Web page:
The Magazine ANTIQUES booth at The Winter Show, 2022. As I write, events at this year’s pandemic delayed edition of the Winter Show art and antiques fair in New York are winding down. We at The Magazine ANTIQUES were honored and delighted to be given the use of an exhibition space at the show in celebration of our one-hundredth anniversary. We’re grateful to East Side House Settlement, the Bronx-based educational and social services nonprofit that organizes and benefits from the show, and our special affection and appreciation go to the fair’s executive director, Helen Allen, and her associates. Many thanks to the art and design dealers who helped us furnish our booth with pieces that represent the range of our magazine’s interests. Bernard and S. Dean Levy lent a Federal card table and pair of shield-back side chairs; Lillian Nassau LLC provided a Tiffany Studios “Begonia” lamp and a George Nakashima coffee table; a trove of loans from Maison Gerard included an elegant music stand by woodworker/ artist Michael Coffey, a Jules Leleu serving table, and a metal art deco fireplace surround; Hyde Park Antiques contributed a lovely George III worktable; Milord Antiques sent a commodious 1940s inlaid-wood cabinet; and Thistlethwaite Americana provided the centerpiece of our ensemble: an early nineteenth-century Windsor bench. Silver dealers S. J. Shrubsole and Spencer Marks lent us a Sheffield plate wine cooler and a silver fruit bowl, respectively, while Robert Young Antiques gave us the use of an adorable painted bentwood bride’s box. A tip of the hat to the New York framing company Lowy, which provided the gilded wood frame in which we displayed The Magazine Antiques: The First One Hundred Years, an original painting by artist Andrew LaMar Hopkins that became the fold-out cover of our January/February centennial issue. Andrew kindly flew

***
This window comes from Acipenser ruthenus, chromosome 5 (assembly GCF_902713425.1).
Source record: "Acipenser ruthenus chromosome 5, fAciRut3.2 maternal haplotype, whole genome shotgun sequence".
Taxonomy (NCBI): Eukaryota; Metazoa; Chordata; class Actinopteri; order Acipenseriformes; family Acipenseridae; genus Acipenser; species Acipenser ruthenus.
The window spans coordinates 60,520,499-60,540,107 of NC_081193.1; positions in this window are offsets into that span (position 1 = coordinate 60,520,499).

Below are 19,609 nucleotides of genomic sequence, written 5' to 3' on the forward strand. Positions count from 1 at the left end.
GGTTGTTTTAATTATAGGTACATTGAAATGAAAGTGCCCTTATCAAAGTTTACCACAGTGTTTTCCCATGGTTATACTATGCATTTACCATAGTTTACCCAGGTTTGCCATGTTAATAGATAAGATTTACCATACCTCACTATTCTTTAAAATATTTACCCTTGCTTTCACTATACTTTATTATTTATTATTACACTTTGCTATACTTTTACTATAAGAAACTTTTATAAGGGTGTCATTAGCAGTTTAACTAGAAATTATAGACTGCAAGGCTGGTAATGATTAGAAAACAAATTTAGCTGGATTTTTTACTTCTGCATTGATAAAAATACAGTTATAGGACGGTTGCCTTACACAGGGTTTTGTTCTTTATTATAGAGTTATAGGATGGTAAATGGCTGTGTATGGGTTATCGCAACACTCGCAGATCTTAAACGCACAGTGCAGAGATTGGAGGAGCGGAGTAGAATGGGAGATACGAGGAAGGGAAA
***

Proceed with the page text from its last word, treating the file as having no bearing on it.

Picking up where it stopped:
A scene from The Gilded Age, which debuted on HBO in 2022. Photograph by Alison Cohen Rosa, courtesy of HBO. Have you been watching the new HBO series The Gilded Age? As a reader of this magazine, you really should. You will eat it up. More than ten years in the making, The Gilded Age is the brainchild of Julian Fellowes, the creator of Downton Abbey. The characters in the new show, which opens in the New York City of 1882, are arrayed in the same upstairs/ below stairs format. The engine driving the plot is snobbery. A family of the old Knickerbocker aristocracy, which lives in a staid brownstone town house off Fifth Avenue, is mortified by the presence of New Money—a railroad tycoon and his socially ambitious wife—in their newly built palace (designed by Stanford White, no less) across the street. While I’m no drama critic, I’ve enjoyed the performances of Christine Baranski and Cynthia Nixon, playing members of the Old Guard, and Morgan Spector and Carrie Coons, as the arrivistes. I even enjoyed Nathan Lane’s hammy turn as social arbiter Ward McAllister. The Gilded Age is not without faults: there are a few anachronisms, and the show tiptoes around the enormous economic disparities that beset the era (as they do our own). Still, come for the story and the acting, but stay for the costumes and sets—hats, bustles, and tufted chairs galore. The homes of the wealthy are decorated with swag curtains and passementerie by the bushel; they feature ornate plaster wall moldings and coffered ceilings; they are lit by gas lamps. The Old Guard favors John Henry Belter– style furniture and Hudson River school landscapes, while New Money goes for Louis—Quinze and Seize—furnishings and French impressionist art. The relative architectural merits of White, Richard Morris Hunt,